Saturday, November 05, 2005

Big Business "Happy to see Judge Alito"

While the Washington Post reporters write today about how "Senators Praise Nominee's Candor," and "Alito is Called 'Sensitive' to Executive Power" (whatever that means), the New York Times zeros in on the meat of the problem, writing of how Alito has "reliably favored big-business litigants" and how "with few exceptions, he has sided with employers over employees in discrimination lawsuits and in favor of corporations over investors in securities fraud cases."
It is such business cases, which arise far more often than privacy and abortion cases, that are the bread and butter of the appeals courts and the Supreme Court. And, according to his supporters and detractors, it is where Judge Alito has left his mark in the United States Court of Appeals for the Third Circuit.

Judge Alito's record in business cases presents some political strengths and weaknesses as he heads into his confirmation hearing, scheduled to begin Jan. 9. Major business groups are preparing to spend millions of dollars to lobby on his behalf, and may help him with pivotal Democrats. Liberal groups, meanwhile, have begun to cite his record to make the case that he is insensitive to the plight of minorities and the environment.

The judge's reputation over the last 15 years was such that corporate lawyers relished the prospect of his participation in cases, while plaintiff's lawyers hoped to avoid him.

"We're always happy to see Judge Alito on the panel," said Robert C. Heim, the head of the litigation department at Dechert, a large law firm based in Philadelphia that represents some of the nation's largest corporations, typically facing accusations of antitrust, securities or corporate law violations.
Oh goody.

Meanwhile, on NPR Weekend Edition this morning, University of Chicago Professor Cass Sunstein expanded a bit on why corporate America is so happy. Regarding Alito's dissent from a decision allowing Congress could pass a law restricting the sale of machine guns, Sunstein called it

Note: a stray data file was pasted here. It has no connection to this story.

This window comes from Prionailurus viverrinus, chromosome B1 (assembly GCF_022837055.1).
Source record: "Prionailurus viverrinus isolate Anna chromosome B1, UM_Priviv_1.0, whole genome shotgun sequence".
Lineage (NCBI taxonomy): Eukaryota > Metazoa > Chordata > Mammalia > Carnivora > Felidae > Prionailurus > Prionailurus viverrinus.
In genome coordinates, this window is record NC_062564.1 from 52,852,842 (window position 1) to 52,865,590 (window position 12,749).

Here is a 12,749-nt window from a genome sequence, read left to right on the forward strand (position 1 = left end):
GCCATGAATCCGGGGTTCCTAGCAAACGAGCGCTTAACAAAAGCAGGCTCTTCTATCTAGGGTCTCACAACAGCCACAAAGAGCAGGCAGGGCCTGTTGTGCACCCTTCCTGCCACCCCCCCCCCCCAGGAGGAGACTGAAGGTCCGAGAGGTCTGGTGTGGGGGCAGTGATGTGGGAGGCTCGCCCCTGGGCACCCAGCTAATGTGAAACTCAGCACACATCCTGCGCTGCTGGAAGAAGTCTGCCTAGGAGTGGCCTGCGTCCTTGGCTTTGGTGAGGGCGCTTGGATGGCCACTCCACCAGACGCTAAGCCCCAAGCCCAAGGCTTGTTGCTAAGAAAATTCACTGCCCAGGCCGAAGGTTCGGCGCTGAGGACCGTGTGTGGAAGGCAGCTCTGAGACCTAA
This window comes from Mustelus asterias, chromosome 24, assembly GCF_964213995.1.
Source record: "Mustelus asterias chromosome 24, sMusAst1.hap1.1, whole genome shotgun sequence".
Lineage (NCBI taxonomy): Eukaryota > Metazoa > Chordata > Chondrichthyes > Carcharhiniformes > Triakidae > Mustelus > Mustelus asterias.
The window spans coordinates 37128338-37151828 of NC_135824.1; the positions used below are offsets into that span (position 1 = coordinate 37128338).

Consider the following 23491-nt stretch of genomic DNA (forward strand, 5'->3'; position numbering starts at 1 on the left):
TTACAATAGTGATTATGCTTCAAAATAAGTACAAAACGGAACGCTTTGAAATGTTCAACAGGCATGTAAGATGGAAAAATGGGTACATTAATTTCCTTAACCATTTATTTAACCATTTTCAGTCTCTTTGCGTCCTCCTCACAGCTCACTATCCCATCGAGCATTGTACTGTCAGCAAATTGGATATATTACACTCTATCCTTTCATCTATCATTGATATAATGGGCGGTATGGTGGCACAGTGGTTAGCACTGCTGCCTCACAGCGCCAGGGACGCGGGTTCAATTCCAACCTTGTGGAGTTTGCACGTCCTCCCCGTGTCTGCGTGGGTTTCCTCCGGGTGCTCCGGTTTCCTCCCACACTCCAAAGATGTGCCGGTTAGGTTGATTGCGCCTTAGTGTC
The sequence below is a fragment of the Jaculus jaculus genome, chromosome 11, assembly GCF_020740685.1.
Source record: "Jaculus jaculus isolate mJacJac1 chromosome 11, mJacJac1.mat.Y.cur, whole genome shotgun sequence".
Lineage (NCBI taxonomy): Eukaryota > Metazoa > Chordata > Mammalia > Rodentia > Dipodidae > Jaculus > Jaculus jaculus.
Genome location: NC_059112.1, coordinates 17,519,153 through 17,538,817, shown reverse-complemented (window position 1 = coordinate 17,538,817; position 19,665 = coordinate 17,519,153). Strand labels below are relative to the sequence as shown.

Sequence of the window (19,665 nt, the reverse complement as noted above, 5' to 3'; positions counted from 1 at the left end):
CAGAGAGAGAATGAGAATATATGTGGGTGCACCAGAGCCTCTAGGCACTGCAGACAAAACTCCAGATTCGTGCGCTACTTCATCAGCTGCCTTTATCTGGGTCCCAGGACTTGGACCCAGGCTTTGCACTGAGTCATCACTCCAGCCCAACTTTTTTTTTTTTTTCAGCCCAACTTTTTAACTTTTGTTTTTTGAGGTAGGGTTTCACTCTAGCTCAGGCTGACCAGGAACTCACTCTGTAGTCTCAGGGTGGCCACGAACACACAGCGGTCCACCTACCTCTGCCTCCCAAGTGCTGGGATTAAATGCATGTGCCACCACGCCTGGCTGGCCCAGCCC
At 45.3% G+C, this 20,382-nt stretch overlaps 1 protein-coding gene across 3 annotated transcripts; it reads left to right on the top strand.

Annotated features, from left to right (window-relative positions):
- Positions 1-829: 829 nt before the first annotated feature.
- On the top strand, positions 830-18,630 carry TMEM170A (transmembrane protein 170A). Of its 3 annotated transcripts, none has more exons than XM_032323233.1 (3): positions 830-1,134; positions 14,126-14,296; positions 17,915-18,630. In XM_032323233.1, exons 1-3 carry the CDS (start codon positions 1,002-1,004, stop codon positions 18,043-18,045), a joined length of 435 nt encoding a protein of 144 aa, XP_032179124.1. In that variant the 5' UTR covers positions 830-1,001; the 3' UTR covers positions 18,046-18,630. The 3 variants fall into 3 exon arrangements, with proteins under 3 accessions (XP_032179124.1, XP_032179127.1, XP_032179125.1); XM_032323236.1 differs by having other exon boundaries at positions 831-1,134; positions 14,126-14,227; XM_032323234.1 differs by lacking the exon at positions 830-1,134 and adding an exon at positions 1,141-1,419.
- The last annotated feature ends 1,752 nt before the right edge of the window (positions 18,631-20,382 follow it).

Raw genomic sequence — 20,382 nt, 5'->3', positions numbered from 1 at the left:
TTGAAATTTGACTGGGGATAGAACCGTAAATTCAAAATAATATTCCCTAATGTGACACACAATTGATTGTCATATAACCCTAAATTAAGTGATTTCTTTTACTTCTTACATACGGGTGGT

A very big deal, much of what Congress does with respect to the environment and civil rights and a lot more,it does under the commerce clause What Judge Alito says in this dissenting opinion. was that the possession of machine guns wasn't something that Congress could reach under the commerce clause That opinion does signal that unlike Justice O'connor, ...he will be interested... in resricttng congress's power under the commerce clause in a way that could have serious implications for the Endangered Species Act and the Clean Water Act. .

We're in the midst of a minor and quiet revolution in which the Supreme Court has, for the 1st time in many decades been striking down acts of Congress under the commerce clause and its r

It is reasonable to say, not that Alito will be a "firebrand" or lawless, but that he will be "interested" in attacks on laws that are apparently beyond Congress's power under the commerce clause.
And I thought they were opposed to judical activism. I guess overturning long established laws and protections doesn't count as activism.

Silly me.